Details fade like old newspaper clips after 25 years, but the feeling is still electricity. There is no better word.
Twenty-five years ago last Friday night was Ali-Frazier at Madison Square Garden.
They promoted it as "The Fight," and the understatement fed the hype. It was the collision of the story lines of sports, politics, race and emotion of the time. This remains the match of this half of the century. It was the rare event that reached beyond the winning and losing of games and annual championships. It was history.
Ali said, "I'm going to put people where pigeons used to sit." And he did. Frank Sinatra got one of the six photo credentials so he could shoot for Life. Norman Mailer did the text. Burt Lancaster did TV commentary between Don Dunphy's broadcasting.
And the glitterati in the crowd! "I'd never seen men decked out like that night," former sports writer Stan Isaacs remembered. "The women, too," George Kalinsky, the elegant Garden photographer, said, stammering. He gave Sinatra the crash course on shooting a fight.
Ali was undefeated, having returned from three years' suspension and the loss of his title for refusing the draft. Frazier was undefeated; he was the champion. Ali was slick and beautiful and glib, and, dropping his name of Cassius Clay, was one of the first black athletes to embrace the Muslim religion. He called Frazier "the Gorilla" and said he was "too ugly to be champion." Frazier was straight ahead in all matters.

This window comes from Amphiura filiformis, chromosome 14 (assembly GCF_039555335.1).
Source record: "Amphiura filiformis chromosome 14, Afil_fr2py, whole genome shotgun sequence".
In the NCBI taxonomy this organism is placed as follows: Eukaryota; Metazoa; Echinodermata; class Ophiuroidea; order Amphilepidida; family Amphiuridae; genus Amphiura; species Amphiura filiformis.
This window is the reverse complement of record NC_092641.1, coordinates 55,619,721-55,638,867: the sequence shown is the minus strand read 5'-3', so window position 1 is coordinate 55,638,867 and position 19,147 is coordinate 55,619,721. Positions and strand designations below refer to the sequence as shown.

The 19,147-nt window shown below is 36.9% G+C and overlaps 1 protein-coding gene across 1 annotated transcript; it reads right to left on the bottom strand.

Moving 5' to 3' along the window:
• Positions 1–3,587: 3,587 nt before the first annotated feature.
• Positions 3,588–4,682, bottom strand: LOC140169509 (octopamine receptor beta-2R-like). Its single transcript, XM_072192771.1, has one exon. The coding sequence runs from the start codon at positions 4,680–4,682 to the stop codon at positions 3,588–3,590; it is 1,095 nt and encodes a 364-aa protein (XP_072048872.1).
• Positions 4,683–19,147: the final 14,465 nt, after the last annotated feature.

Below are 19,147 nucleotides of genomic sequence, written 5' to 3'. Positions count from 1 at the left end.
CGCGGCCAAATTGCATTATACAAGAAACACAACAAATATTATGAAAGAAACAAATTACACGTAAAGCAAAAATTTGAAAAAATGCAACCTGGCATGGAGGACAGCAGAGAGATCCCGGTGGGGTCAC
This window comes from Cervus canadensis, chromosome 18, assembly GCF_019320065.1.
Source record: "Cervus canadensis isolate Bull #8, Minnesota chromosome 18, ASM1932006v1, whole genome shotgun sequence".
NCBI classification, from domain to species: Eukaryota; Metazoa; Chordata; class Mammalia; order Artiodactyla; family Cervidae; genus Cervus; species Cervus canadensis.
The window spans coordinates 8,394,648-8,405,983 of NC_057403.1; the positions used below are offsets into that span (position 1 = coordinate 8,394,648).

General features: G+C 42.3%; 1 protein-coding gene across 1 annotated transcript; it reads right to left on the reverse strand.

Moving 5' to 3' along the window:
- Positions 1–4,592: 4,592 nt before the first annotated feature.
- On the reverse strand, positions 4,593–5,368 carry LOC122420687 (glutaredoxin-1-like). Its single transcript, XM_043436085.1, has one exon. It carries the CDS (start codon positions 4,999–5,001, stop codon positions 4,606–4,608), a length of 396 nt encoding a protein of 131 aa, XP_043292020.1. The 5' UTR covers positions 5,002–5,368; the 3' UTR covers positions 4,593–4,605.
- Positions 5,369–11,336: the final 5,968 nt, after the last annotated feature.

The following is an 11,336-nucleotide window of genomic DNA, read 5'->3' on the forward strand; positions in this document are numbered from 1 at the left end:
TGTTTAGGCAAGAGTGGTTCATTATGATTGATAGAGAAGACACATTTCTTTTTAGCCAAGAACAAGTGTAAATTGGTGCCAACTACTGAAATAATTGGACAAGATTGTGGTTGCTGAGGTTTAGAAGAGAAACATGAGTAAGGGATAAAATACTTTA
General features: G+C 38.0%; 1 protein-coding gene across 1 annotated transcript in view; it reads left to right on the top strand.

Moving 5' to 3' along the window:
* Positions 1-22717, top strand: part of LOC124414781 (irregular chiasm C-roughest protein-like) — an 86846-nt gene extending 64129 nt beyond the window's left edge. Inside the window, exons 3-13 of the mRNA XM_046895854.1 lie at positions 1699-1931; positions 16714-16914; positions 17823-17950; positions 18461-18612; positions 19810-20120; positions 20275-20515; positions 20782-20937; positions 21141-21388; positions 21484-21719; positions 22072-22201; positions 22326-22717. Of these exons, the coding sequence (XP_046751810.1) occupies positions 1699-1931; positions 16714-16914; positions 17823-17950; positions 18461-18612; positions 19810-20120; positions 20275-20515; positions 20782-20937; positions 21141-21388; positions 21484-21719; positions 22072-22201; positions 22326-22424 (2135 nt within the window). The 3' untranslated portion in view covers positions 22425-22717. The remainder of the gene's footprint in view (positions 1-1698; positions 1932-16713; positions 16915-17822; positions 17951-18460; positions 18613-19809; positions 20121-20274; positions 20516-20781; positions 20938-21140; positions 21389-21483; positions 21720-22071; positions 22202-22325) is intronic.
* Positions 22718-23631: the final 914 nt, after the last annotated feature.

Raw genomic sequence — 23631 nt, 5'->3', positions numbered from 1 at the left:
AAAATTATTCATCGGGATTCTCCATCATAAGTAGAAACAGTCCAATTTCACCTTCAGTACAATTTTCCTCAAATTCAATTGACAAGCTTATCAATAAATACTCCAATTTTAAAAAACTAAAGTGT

John Crittenden, then with the Miami News, covered much of Ali's training camp in Miami. He recalls Ali hijacking his own bus to go into town and driving poorly. When Crittenden, the lone passenger, blanched, Ali said: "Don't worry; Allah is my co-pilot."
Ali called Frazier a Tom, taunted him for persisting in calling him Clay. Six years earlier Ali cruelly kept Floyd Patterson in the ring for 12 rounds for the purpose of hurting him because he wouldn't use Ali's Muslim name.
Frazier knew to reply to Ali's taunt and wit only by boring ahead. The resentment of Ali that tumbles out of Frazier now was building then. It was a grudge fight.
Kalinsky recalls getting the two together in Frazier's gym in Philadelphia for publicity shots two months earlier. Kalinsky planned to get the two nose-to-nose, which has become the cliche, to spar with each other, and then to get in the ring and have each man spar with the camera Kalinsky held. Frazier, who had ached to fight Ali for years, unloaded a punch to Ali's stomach. Ali's eyes got wide and he pulled his trunks up to his neck.
When Kalinsky got into the ring with his camera, Ali threw punches for three minutes. "He missed the camera by quarters of an inch," Kalinsky said. "I couldn't believe his precision."
The Frazier round lasted about six seconds. "Joe had no precision and I was scared," Kalinsky said. "He just knew how to go forward."
Frazier raged, "That loudmouth is going to learn who the real champion is," and it wasn't part of the sell.